Posts Tagged: young people
The past week has brought us great news for marriage equality in the form of the Supreme Court rejecting appeals against marriage equality from five states, a decision that in turn affects anti-marriage equality laws in six other ones. While marriage equality remains on unstable ground in Idaho and Nevada, the LGBTQ community continues to see decades of struggle for the right to marry come into fruition. In the meantime, queer young adults on campus still struggle. While marriage equality undeniably helps couples and their families, for other members of the LGBTQ community it’s often irrelevant. What’s more, the disproportional attention that marriage equality receives as an LGBTQ issue over other concerns the community has underscores much of the frustration its younger members have about their place and value in… Read more »
Earlier this week, the American Academy of Pediatrics (AAP) approved for the first time the use of long-acting contraceptive methods (LARCs) as the first recommended choice for teens. These devices, the intrauterine device (IUD) and the implant, offer the best of protection against unwanted pregnancies for at least three and up to twelve years (ten FDA-approved). This is especially good news considering that Skyla, the newest IUD on the market, was designed explicitly for young people and/or those who haven’t given birth. Two of the biggest reasons why it’s been difficult for those groups to find a gynecologist who would be willing to prescribe them IUDs were the slight risk of expulsion from the uterus before pregnancy has occurred, it was something that doctors used to discourage or outright deny… Read more »
Throughout the years, we’ve had a lot of conversations centered around whether professional athletes should be considered role models. From Charles Barkley famously saying, “I am not a role model” to many examples of athletes being involved in criminal activity, there is a clear argument for moving to separate athletes from the idea of being a role model. But, many argue that the discussion is much more complicated than that. Athletes, they say, are going to be viewed as role models whether or not they choose to act like one, simply by virtue of their celebrity status. There are plenty of examples for why professional athletes make terrible role models. Criminal behavior ranges from DUI’s and speeding tickets to murder, rape, and domestic violence. Integrity is questioned when players test… Read more »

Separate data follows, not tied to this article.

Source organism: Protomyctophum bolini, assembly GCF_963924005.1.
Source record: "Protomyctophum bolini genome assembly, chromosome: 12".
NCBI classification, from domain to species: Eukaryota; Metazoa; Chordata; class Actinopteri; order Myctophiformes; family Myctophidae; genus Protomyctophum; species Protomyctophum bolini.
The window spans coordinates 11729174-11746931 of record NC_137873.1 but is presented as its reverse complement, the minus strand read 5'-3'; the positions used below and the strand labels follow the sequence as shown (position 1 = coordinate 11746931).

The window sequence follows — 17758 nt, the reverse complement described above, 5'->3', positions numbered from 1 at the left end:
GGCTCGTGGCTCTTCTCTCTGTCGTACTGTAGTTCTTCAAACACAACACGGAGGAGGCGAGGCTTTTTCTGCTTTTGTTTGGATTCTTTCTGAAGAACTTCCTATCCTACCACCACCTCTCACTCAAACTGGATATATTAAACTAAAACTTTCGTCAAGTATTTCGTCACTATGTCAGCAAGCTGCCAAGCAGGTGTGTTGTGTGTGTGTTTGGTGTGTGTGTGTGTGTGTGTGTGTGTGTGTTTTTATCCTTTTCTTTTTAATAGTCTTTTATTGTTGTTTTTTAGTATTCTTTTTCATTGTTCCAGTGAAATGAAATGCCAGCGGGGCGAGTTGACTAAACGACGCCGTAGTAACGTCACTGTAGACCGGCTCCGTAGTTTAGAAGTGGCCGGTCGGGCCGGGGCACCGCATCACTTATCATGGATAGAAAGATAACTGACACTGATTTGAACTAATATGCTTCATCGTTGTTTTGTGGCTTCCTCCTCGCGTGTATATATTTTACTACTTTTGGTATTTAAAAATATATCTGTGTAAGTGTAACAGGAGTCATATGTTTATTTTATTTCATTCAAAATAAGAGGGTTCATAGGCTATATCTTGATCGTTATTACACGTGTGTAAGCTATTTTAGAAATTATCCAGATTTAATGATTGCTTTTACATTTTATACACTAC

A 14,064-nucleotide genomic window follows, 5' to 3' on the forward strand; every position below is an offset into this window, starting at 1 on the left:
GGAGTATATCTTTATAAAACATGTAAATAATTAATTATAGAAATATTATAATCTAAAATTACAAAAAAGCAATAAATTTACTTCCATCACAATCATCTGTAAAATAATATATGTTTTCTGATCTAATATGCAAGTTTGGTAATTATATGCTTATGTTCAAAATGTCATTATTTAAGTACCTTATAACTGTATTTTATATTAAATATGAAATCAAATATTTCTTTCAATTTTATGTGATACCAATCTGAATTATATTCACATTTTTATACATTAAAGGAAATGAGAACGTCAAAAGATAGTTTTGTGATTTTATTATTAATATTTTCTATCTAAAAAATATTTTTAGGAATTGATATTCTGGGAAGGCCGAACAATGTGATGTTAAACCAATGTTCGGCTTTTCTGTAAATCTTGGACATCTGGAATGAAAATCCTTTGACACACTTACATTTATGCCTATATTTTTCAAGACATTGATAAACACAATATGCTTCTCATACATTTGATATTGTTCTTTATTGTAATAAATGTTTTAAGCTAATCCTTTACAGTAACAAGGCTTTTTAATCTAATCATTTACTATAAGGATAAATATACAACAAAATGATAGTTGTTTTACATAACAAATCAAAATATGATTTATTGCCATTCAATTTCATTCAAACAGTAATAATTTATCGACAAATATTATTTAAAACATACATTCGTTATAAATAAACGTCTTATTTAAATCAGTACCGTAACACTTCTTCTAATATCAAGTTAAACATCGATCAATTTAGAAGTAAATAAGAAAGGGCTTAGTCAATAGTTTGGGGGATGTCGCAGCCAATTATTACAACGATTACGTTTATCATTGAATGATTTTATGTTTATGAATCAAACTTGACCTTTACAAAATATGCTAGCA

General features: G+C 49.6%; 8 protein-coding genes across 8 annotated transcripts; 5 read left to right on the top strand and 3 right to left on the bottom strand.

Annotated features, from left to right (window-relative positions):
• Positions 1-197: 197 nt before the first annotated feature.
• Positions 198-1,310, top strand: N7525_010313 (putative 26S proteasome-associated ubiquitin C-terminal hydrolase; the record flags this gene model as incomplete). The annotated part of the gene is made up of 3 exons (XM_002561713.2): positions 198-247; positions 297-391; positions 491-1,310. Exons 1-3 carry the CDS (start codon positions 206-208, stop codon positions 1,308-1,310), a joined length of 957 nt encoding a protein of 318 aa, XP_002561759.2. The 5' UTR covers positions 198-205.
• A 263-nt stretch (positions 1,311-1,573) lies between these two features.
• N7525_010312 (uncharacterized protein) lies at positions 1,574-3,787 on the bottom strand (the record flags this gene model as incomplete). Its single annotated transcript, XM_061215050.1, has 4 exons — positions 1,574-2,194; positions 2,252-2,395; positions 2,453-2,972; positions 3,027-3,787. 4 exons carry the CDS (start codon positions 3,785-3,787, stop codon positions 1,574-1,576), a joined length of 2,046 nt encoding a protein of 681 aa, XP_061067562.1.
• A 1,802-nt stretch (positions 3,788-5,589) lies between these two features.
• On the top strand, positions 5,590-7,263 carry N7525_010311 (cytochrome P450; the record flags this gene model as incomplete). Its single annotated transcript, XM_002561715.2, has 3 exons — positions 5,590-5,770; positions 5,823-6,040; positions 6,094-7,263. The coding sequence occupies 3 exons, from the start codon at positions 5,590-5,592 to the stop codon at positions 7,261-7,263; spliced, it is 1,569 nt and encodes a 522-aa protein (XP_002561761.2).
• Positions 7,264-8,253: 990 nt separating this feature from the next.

It’s no surprise to anyone even halfway paying attention to the news as of late that campus sexual assault is a buzzy topic right now. From the release of 55 universities under investigation by the federal government, to the viral picture of an alumni refusing to donate until their alma mater addresses sexual assault, to college students posting a rapist list of students who were found guilty yet never charged—sexual assault on campuses is causing a huge national discussion. Much of this media attention is credited to the White House itself assembling a task force on sexual assault. In April, the White House released a report on how campuses can combat sexual assault. These guidelines, and the task force recommendations (as well as the reason the White House even assembled… Read more »
If you’re like me, you became involved with reproductive justice activism in college. College was where you first realized that underneath your sarcasm, snark and occasional misanthropic tendencies, you really wanted to be an activist. You channelled all your angst, frustration and passion into reproductive activism. It’s awesome that you spent four years or five years or two years learning about and engaging with reproductive justice activism. Or maybe you were late to the party and have only been involved during your last semester of college. Now you’re about to graduate and you’re panicking, not because you don’t have a job — well, that too — but you’re panicking because you don’t know how to continue your activism now that college is over. Fret not dear friend, I’m here to… Read more »